Simple math: You probably need to repeatedly expose at least 20,000 people per US state (1,000,000 total) to a compelling message over 18 months (10 to 20 million impressions). You are counting on some percentage of these 1,000,000 people to ultimately generate meaningful clicks (buy stuff and amplify your message). You are hoping that your message/brand/artist goes viral along the way.
The Keiretsu Method - some operational details
Since you are starting with a small(?) pile of cash, purchase eighteen months of context (and some continuity) first. Ink multiple (and staggered) celebrity (artist, actor, athlete) endorsement deals that keep your brand in the pop-public’s eye for at least eighteen months. In addition, ink a mutually beneficial deal with a large brand(s) whereby you can leverage the brand’s marketing and promotion efforts. This will be easier once you have celebrities X and Y involved.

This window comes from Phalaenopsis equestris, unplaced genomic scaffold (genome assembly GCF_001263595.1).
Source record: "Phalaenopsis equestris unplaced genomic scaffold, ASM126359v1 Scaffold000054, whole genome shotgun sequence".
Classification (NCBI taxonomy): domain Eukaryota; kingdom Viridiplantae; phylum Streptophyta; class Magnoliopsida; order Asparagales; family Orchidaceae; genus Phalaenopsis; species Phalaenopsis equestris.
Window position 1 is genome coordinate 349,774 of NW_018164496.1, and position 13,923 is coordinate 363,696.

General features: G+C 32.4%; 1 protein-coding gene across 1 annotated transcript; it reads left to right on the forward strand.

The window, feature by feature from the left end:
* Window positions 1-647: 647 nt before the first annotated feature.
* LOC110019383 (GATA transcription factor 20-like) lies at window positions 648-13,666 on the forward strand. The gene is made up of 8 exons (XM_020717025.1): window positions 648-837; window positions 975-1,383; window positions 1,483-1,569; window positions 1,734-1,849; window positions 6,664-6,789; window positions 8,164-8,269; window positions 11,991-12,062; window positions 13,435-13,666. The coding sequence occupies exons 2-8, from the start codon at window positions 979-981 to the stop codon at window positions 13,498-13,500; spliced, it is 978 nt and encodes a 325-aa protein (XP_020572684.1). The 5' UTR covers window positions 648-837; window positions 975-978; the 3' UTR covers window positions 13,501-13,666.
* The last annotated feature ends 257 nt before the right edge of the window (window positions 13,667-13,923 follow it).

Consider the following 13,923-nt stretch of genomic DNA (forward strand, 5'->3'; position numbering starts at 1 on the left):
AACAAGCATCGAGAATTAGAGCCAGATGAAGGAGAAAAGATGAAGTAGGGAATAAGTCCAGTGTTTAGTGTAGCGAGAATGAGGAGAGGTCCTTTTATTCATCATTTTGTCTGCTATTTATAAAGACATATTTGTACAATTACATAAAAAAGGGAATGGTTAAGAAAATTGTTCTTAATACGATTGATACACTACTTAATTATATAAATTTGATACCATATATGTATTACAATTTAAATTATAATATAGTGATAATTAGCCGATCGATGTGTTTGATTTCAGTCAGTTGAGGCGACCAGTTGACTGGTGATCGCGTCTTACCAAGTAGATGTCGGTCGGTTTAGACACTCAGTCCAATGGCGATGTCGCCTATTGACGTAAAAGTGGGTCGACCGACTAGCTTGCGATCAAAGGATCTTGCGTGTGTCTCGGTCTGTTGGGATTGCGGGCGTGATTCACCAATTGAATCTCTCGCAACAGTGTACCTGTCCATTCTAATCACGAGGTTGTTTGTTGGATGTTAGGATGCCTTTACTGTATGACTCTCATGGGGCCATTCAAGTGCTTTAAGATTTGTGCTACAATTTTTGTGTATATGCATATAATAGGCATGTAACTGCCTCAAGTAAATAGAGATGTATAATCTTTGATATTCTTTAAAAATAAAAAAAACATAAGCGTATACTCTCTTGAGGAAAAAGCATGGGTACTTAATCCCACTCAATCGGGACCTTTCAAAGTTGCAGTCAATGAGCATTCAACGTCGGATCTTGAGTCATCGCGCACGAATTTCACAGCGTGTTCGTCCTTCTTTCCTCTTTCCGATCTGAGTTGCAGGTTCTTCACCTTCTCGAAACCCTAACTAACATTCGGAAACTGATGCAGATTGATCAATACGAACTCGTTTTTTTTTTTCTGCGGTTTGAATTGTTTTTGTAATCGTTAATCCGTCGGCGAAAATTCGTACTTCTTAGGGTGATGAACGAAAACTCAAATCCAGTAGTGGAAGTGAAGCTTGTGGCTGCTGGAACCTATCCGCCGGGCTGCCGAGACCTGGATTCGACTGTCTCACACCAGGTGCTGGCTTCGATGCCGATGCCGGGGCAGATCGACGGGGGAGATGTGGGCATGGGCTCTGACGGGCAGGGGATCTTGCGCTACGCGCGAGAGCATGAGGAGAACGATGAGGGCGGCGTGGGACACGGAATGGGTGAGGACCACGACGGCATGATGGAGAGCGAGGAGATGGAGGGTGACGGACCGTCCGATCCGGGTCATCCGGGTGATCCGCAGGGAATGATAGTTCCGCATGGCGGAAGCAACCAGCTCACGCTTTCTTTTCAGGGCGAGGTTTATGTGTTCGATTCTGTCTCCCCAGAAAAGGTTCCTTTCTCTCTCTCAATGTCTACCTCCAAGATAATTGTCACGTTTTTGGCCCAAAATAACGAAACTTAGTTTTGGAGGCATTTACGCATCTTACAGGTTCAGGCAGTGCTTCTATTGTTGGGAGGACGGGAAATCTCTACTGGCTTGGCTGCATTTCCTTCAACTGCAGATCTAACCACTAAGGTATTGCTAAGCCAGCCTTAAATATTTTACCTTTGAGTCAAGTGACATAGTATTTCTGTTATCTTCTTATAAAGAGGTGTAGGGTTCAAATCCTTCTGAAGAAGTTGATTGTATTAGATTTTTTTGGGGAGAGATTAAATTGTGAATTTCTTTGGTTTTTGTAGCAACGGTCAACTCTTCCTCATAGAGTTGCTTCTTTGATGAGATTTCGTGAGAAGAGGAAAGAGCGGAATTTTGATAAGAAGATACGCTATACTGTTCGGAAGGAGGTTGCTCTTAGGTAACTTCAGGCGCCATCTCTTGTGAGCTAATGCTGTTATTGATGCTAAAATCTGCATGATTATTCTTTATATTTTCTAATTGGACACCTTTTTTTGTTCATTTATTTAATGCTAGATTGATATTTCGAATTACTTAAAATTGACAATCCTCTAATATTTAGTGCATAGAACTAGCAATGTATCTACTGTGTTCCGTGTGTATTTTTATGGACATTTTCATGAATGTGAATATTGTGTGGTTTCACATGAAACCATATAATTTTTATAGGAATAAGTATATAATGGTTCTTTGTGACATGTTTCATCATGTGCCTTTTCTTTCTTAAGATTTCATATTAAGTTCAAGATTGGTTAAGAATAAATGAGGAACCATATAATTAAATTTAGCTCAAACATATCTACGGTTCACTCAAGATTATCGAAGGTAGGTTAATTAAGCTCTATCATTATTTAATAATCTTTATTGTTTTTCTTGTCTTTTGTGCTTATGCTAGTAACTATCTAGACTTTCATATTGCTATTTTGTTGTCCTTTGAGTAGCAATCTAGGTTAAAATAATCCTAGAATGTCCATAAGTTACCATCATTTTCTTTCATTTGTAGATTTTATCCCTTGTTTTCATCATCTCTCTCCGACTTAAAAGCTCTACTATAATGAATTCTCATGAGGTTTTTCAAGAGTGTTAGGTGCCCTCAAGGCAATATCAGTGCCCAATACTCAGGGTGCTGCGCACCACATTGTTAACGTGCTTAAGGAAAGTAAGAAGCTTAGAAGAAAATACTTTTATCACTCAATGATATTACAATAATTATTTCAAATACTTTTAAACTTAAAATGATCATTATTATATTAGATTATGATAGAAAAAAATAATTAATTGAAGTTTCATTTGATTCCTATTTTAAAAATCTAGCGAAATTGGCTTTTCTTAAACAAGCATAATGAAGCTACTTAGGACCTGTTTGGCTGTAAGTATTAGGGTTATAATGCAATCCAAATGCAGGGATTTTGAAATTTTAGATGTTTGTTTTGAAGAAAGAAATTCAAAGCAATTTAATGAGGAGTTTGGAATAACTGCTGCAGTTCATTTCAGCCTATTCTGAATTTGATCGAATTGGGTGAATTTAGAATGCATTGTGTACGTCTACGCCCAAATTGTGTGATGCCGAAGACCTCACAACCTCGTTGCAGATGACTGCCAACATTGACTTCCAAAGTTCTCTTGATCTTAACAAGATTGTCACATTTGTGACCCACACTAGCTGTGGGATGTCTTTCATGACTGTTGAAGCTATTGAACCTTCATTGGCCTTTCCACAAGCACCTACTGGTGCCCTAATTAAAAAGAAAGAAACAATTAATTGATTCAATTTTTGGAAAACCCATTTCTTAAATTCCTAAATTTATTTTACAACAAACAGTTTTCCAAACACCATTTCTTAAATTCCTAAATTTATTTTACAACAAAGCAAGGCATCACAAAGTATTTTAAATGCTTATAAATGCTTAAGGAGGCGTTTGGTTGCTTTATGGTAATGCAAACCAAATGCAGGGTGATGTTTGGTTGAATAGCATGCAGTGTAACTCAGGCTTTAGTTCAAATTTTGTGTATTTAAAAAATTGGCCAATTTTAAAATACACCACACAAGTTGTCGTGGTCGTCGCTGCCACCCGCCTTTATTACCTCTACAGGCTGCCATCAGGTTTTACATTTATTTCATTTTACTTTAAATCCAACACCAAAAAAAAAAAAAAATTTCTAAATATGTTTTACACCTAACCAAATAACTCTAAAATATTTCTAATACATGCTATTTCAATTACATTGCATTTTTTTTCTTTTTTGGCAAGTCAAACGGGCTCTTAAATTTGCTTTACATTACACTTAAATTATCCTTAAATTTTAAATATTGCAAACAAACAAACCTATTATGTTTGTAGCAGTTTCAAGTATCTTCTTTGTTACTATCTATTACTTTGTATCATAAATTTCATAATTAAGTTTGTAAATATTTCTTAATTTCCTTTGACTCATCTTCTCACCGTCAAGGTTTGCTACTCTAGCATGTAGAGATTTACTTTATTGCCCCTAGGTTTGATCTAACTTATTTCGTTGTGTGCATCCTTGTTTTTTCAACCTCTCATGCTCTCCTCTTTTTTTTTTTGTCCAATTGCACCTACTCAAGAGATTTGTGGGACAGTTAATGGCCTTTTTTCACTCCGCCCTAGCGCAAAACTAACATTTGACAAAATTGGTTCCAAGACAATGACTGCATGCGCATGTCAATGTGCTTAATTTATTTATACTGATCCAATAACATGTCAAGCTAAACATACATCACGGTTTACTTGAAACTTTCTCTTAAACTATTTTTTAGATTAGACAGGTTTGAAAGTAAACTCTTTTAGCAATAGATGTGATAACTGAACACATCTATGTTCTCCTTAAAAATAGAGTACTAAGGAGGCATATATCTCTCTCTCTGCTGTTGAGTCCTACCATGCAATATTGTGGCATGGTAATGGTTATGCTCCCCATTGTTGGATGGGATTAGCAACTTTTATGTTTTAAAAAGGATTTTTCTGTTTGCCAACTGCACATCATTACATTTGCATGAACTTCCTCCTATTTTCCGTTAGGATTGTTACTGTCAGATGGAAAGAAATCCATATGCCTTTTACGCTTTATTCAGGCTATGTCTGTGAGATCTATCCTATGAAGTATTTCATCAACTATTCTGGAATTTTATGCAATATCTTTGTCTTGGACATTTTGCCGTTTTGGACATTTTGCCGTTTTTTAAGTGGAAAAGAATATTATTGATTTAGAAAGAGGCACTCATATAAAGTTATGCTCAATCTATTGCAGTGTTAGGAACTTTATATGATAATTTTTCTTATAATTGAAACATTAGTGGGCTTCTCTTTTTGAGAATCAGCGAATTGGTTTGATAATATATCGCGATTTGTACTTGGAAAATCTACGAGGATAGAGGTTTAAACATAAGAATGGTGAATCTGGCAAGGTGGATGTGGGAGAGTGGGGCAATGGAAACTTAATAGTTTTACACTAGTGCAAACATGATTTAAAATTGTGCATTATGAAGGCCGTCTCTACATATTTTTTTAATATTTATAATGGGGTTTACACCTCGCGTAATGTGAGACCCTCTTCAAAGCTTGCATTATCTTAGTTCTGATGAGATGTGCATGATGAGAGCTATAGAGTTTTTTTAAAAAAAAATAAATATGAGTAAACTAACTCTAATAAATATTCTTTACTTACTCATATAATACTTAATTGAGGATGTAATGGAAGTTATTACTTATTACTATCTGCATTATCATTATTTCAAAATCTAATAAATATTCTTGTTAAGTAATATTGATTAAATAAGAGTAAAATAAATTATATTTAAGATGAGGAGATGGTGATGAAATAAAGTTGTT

Perhaps using SonicBids and other methods (over 18 months) find 100 artists with 100 really good songs. In exchange for exposure (see previous paragraph) these artists are going to:
- Enable free (but temporary) downloading of their song.
- Temporarily waive any royalty fees that could be owed to them by you.
- Cross-promote your brand.
You are taking no other rights from any of these artists. You are also going to provide all participating artists with the best, branded merch available…at wholesale (or below) prices. There are a ton of other things that you can do (for participating artists), but this is a blog post not a book…
Why do you need 100 other artists?